12 Monkeys is a SyFy series based on the Terry Gilliam movie of the same name. James Cole (initially largely characterized as a violent killer with few morals, though this changes before long) is a time traveller from 2043 who travels back to 2013 to try to stop a plague that wiped out over 90% of the world's population in 2017. He makes contact with Cassandra Railly (initially characterized as an intelligent scientist who does not have time for this shit but now that she knows it's there, she'll chase every clue to the ends of the earth, this doesn't change), a virologist who left a message with his name on it that implied she knew what caused the plague. Unfortunately, nothing Cassie mentioned on the recording has happened yet, and he gets her to agree to meet him again in 2 years, at which point they learn that the information on the recording was both limited and somewhat misleading, and start investigating the causes of the plague and discover conspiracies within conspiracies within conspiracies. There might be an endless spiral of conspiracies involved. The plot is split between that, and Cole's team in 2043 trying to figure things out based on the various clues he brings from the past and what information has survived while they try to survive against other groups of survivors, with every episode taking place in at least two time periods, usually more.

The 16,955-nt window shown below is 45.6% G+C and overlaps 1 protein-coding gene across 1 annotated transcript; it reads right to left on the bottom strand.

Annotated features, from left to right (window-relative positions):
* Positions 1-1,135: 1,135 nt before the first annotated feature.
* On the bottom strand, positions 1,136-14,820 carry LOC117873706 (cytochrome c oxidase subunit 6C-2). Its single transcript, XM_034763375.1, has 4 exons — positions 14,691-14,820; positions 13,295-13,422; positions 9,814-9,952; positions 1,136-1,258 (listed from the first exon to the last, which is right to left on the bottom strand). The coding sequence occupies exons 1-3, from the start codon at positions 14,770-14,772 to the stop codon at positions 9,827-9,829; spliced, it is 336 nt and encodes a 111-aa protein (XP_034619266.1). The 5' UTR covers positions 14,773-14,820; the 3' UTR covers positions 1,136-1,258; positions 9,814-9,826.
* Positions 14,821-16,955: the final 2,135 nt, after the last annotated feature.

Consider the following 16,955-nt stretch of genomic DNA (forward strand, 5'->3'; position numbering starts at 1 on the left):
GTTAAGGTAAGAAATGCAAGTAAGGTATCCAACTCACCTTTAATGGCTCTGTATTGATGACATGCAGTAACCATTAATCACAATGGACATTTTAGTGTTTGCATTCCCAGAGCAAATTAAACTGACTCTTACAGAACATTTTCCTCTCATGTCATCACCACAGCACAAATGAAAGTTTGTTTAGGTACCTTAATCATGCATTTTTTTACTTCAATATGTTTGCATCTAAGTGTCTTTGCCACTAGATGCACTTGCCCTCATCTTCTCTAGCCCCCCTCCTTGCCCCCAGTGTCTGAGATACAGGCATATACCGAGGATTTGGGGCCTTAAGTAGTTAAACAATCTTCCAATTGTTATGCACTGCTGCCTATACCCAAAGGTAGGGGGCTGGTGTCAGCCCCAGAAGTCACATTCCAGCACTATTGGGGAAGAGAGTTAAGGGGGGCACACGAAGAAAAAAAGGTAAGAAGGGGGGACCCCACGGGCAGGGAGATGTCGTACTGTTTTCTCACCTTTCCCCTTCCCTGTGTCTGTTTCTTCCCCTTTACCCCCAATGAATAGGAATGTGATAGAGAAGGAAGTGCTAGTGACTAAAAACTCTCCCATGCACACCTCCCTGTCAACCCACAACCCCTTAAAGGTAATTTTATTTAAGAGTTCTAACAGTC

Cassie/Cole is something I really didn't want to ship but ended up liking anyway (though only after he calmed down some). The show seems to be going for a bit of the Sarah Connor/Kyle Reese thing with them, but with less ccreepy obsession, actually getting to know each other, and no son from the future making sure his dad falls in love with her picture then sending his father back in time to have a one night stand with his mother and then die. AS FAR AS WE KNOW. It does, though, do that thing where the guy falls a lot harder and faster but actually expect reciprocation or show any bitterness that it might not be reciprocated because he isn't actually owed anything there. And while it isn't subtle at all, they did a good job with their inverted character arcs, with Cole becoming softer and more willing to look for other options beyond killing and violence because of his time in the past, while Cassie becomes harder and more willing to take extreme measures because of the things she learns throughout the season.
Cassie actually holds things together amazingly well, all things considered. Cole has a whole team in 2043 who believes in him and what he's doing (believes in it more than him, in a number of cases) and is actively working with him to figure things out. The main timeline in 2043 also probably only takes place over the course of a month, two at the most. Cassie is all alone, and initially spends 2 years alone, knowing that there's a plague coming and trying to decipher her future self's clues before she meets Cole again, with everyone else thinking she's suffering from a mental breakdown because of her first meeting with Cole. (Also not subtle: naming the female lead Cassandra.) Then he does come back and comes and goes and is sometimes gone for weeks (possibly several months, at one point) and she usually has no idea when or if he'll be back or what's happening with him in the future and is STILL trying to figure things out on her own with everyone still thinking it's all in her head. When she finally does get a whole one person from her own time to believe her, his reaction tends to be to assume that everything is over and they should go on vacation now every chance he gets.